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Tag Archives: Book Club

The Theory and Practice of Oligarchical Collectivism Book Club Commentary, Part 2

Here are my thoughts on the latest batch 0f Book Club comments.  Your words are in blockquotes; mine aren’t. Weir: If your ideology of unfreedom is open, uninfected by any vestige of tolerance, then you can’t pay lip service to some other ideology. If hierarchy is what you consciously aim at, then you can’t also delude yourself that you’re not a slave-driver. If equality is no longer an ideal to be striven after, then you openly call yourself the factory boss, and...

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The Theory and Practice of Oligarchical Collectivism Book Club, Part 2

The TPOC Book Club continues its march through Chapter 1, “Ignorance Is Strength.” Please leave your thoughts and questions in the comments and I’ll do an omnibus reply later this week. After the revolutionary period of the fifties and sixties, society regrouped itself, as always, into High, Middle, and Low. But the new High group, unlike all its forerunners, did not act upon instinct but knew what was needed to safeguard its position. It had long been realized that...

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The Theory and Practice of Oligarchical Collectivism Book Club Commentary, Part 1

Here are my reactions to your thoughts on Part 1 of the Orwell book club. David Henderson: Here’s another glaring statement that shows Orwell at his economically illiterate worst: As for the problem of overproduction, which has been latent in our society since the development of machine technique Orwell buys into the idea of overproduction. He doesn’t understand that our wants are unlimited. That may be also why, as you noted, he doesn’t worry about incentives. In his...

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The Theory and Practice of Oligarchical Collectivism Book Club, Part 1

This is the first installment of my book club on Orwell’s book-within-a-book, entitled The Theory and Practice of Oligarchical Collectivism by fictional dissident Emmanuel Goldstein.  I’m going to treat Orwell as the author of the book, even though he probably didn’t agree with all of the general claims, and almost surely didn’t mean to predict the rise of his precise geopolitical scenario.  Today I’ll start with Chapter 1, “Ignorance Is Strength.”  Please put all...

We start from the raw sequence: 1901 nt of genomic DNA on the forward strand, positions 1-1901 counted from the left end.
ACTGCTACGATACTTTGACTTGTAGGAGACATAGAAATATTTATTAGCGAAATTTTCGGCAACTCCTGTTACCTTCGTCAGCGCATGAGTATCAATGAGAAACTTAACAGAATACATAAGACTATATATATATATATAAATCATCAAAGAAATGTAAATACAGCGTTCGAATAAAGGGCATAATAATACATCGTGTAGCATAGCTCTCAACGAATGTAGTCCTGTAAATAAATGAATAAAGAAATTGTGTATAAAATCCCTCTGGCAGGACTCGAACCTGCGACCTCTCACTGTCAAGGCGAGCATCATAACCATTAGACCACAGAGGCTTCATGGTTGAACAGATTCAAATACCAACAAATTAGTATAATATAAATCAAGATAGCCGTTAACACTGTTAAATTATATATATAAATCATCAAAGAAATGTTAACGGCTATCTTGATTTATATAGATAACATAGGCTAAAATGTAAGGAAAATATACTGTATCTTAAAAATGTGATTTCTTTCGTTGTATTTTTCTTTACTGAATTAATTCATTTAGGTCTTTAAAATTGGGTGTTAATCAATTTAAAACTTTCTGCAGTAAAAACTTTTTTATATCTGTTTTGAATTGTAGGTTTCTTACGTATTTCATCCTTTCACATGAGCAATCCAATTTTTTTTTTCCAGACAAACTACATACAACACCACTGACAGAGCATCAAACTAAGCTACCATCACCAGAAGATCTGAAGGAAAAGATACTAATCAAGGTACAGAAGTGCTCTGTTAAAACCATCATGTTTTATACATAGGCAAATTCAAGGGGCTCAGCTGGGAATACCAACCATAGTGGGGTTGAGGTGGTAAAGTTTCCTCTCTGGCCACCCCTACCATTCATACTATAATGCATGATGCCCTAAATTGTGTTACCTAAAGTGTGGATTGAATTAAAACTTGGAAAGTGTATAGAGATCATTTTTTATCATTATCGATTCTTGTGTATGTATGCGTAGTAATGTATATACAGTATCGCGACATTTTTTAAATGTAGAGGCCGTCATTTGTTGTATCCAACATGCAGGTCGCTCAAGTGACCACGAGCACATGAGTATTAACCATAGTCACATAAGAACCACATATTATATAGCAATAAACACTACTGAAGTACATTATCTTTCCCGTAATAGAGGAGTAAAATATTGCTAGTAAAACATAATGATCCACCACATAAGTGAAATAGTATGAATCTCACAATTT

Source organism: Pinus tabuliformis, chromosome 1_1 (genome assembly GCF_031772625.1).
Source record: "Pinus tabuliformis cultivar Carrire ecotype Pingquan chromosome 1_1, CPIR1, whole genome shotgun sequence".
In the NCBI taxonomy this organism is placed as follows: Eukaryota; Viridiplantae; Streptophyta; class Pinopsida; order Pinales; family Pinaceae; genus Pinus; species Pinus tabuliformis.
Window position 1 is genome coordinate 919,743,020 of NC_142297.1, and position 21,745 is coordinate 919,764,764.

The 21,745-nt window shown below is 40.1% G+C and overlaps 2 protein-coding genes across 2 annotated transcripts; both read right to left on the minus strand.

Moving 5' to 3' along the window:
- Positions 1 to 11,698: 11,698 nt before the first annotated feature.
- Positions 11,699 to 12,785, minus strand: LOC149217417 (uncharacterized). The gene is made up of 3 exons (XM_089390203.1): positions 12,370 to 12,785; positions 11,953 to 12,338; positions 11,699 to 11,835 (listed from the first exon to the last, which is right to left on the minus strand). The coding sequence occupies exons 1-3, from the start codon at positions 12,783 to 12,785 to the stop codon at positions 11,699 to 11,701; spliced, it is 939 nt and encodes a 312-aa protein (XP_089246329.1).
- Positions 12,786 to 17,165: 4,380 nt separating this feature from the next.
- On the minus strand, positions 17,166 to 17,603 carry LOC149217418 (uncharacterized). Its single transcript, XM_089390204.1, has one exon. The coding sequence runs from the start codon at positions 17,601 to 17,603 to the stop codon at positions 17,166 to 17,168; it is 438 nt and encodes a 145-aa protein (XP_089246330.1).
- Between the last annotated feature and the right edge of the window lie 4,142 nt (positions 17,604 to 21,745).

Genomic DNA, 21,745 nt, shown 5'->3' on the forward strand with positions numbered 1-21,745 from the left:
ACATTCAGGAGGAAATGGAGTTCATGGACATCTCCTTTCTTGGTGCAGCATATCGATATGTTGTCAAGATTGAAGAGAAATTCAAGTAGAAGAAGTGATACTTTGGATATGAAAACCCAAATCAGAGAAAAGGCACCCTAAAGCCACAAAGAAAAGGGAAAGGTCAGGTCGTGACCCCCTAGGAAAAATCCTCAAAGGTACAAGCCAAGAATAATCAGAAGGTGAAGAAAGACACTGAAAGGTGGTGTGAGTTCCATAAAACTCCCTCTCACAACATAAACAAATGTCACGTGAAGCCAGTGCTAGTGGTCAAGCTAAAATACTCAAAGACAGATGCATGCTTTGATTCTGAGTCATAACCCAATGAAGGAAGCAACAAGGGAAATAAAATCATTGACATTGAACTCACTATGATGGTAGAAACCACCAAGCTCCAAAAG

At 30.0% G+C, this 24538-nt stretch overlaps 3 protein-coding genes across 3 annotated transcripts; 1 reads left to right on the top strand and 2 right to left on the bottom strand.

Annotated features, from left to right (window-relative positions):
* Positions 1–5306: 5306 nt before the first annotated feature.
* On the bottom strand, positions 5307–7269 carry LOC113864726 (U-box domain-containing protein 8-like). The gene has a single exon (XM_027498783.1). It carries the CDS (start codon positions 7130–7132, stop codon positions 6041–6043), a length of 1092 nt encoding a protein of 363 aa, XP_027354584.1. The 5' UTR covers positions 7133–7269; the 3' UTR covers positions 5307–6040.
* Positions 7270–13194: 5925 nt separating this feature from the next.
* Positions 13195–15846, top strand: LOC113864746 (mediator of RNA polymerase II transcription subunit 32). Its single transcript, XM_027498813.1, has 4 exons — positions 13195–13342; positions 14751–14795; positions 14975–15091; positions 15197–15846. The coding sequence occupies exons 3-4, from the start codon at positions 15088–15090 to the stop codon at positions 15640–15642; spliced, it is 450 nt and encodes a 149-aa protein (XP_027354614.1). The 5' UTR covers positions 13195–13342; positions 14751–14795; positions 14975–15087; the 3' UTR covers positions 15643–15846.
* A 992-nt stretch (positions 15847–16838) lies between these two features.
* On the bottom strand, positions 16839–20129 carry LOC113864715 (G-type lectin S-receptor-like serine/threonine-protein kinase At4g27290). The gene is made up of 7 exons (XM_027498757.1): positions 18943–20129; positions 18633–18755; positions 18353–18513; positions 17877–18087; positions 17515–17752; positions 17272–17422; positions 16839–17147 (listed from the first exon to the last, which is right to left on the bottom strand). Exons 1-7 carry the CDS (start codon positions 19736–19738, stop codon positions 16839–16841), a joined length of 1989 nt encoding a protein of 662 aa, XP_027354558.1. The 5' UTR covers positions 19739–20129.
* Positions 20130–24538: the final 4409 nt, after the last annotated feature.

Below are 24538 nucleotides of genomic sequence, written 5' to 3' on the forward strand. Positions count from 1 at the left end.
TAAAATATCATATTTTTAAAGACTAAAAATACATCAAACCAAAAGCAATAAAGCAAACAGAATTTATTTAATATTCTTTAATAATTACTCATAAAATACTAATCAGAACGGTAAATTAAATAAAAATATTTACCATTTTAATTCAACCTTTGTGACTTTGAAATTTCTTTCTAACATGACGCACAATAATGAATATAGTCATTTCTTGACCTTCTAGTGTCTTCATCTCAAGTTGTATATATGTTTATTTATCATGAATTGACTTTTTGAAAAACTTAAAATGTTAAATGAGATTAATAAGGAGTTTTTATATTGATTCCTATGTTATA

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The Theory and Practice of Oligarchical Collectivism Book Club Update

Here’s the plan for my new Book Club.  After each segment, place your thoughts and questions in the comments and I’ll post an omnibus response later in the week. On January 18, I’ll cover Chapter 1: “Ignorance Is Strength” up to the sentence “The possibility of enforcing not only complete obedience to the will of the State, but complete uniformity of opinion on all subjects, now existed for the first time.” On January 25, I’ll cover Chapter 1 up to the sentence “This...

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The Theory and Practice of Oligarchical Collectivism Book Club

George Orwell’s 1984 contains excerpts from a fictional book, The Theory and Practice of Oligarchical Collectivism.  Orwell provides a short passage from Chapter 1, entitled “Ignorance is Strength” and a much longer passage from Chapter 3, entitled “War Is Peace.”  Although 1984 is a work of dystopian fiction, TPOC has long struck me as a profound work of social science.   The book is a wonderful meditation on not only totalitarianism (especially Stalinism), but...

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Escaping Paternalism Wins the Szasz Prize!

This July-September, I ran a book club on Rizzo and Whitman’s magisterial Escaping Paternalism.  Now I’m pleased to announce that Rizzo and Whitman have won a much-deserved Szasz Prize for Outstanding Contributions to the Cause of Civil Liberties.  From the prize announcement: The professional Szasz award goes to Mario J. Rizzo, a professor of economics at New York University, and Glen Whitman, a professor of economics at California State University, Northridge. Their...

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Escaping Paternalism Book Club Round-up

RELATED CONTENT By Maria Pia Paganelli Put Away the Puppets A Book Review of Escaping Paternalism: Rationality, Behavioral Economics, and Public Policy, by Mario J. Rizzo and Glen Whitman.1 Are you saving enough for retirement? How do you know? How can I tell? What if there is a benchmark against which to...

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Escaping Paternalism Book Club: Rizzo and Whitman’s Final Response

This is the final response by Mario Rizzo and Glen Whitman, authors of Escaping Paternalism, for my Book Club on their treatise.  Don’t forget to review the book on Amazon! We want to thank Bryan one more time for hosting this book club, which has been entertaining and enlightening for both of us.  Although the discussion has naturally gravitated toward points of disagreement, in truth we and Bryan are largely on the same page.  It’s worth enumerating some of our many...

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Escaping Paternalism Book Club: Rizzo and Whitman Response, Part 3

This is the third of a series of responses by Mario Rizzo and Glen Whitman, authors of Escaping Paternalism, for my Book Club on their treatise. Once again, we’d like to thank Bryan for hosting this book club.  We also appreciate the many insightful contributions in the comments section.  In this post, we’ll discuss a handful of questions raised over the course of the book club but especially in Bryan’s last installment. But first, a personal request.  If you’ve read...

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